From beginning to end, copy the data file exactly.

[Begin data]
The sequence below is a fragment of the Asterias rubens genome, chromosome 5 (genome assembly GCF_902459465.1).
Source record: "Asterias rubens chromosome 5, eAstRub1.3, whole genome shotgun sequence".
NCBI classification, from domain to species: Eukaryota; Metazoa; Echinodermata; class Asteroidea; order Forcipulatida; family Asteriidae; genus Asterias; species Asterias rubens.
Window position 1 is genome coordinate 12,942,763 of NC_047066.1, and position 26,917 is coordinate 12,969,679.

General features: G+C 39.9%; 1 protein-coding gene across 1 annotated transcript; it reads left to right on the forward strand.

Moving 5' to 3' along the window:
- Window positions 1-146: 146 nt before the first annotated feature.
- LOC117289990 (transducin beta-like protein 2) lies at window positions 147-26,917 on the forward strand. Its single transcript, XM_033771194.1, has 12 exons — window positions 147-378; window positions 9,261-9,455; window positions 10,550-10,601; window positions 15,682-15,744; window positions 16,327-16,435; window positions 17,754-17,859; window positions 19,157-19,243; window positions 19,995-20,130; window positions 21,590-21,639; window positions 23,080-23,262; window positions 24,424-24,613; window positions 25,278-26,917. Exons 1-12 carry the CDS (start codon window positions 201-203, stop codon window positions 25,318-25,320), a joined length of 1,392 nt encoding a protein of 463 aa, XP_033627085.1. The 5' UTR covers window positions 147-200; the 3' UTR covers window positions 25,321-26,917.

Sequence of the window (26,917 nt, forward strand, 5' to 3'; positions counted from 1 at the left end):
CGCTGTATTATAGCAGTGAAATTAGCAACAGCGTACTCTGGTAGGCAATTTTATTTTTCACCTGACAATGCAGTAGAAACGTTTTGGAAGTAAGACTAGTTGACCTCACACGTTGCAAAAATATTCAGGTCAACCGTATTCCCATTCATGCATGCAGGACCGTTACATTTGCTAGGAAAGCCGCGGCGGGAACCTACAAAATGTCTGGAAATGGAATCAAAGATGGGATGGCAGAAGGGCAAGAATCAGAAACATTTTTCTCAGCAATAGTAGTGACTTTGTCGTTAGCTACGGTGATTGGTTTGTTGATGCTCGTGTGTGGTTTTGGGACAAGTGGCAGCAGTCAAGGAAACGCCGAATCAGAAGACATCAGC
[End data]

The sequence below is a fragment of the Asterias rubens genome, chromosome 5 (genome assembly GCF_902459465.1).
Source record: "Asterias rubens chromosome 5, eAstRub1.3, whole genome shotgun sequence".
NCBI classification, from domain to species: Eukaryota; Metazoa; Echinodermata; class Asteroidea; order Forcipulatida; family Asteriidae; genus Asterias; species Asterias rubens.
Window position 1 is genome coordinate 12,942,763 of NC_047066.1, and position 26,917 is coordinate 12,969,679.

General features: G+C 39.9%; 1 protein-coding gene across 1 annotated transcript; it reads left to right on the forward strand.

Moving 5' to 3' along the window:
- Window positions 1-146: 146 nt before the first annotated feature.
- LOC117289990 (transducin beta-like protein 2) lies at window positions 147-26,917 on the forward strand. Its single transcript, XM_033771194.1, has 12 exons — window positions 147-378; window positions 9,261-9,455; window positions 10,550-10,601; window positions 15,682-15,744; window positions 16,327-16,435; window positions 17,754-17,859; window positions 19,157-19,243; window positions 19,995-20,130; window positions 21,590-21,639; window positions 23,080-23,262; window positions 24,424-24,613; window positions 25,278-26,917. Exons 1-12 carry the CDS (start codon window positions 201-203, stop codon window positions 25,318-25,320), a joined length of 1,392 nt encoding a protein of 463 aa, XP_033627085.1. The 5' UTR covers window positions 147-200; the 3' UTR covers window positions 25,321-26,917.

Sequence of the window (26,917 nt, forward strand, 5' to 3'; positions counted from 1 at the left end):
CGCTGTATTATAGCAGTGAAATTAGCAACAGCGTACTCTGGTAGGCAATTTTATTTTTCACCTGACAATGCAGTAGAAACGTTTTGGAAGTAAGACTAGTTGACCTCACACGTTGCAAAAATATTCAGGTCAACCGTATTCCCATTCATGCATGCAGGACCGTTACATTTGCTAGGAAAGCCGCGGCGGGAACCTACAAAATGTCTGGAAATGGAATCAAAGATGGGATGGCAGAAGGGCAAGAATCAGAAACATTTTTCTCAGCAATAGTAGTGACTTTGTCGTTAGCTACGGTGATTGGTTTGTTGATGCTCGTGTGTGGTTTTGGGACAAGTGGCAGCAGTCAAGGAAACGCCGAATCAGAAGACATCAGC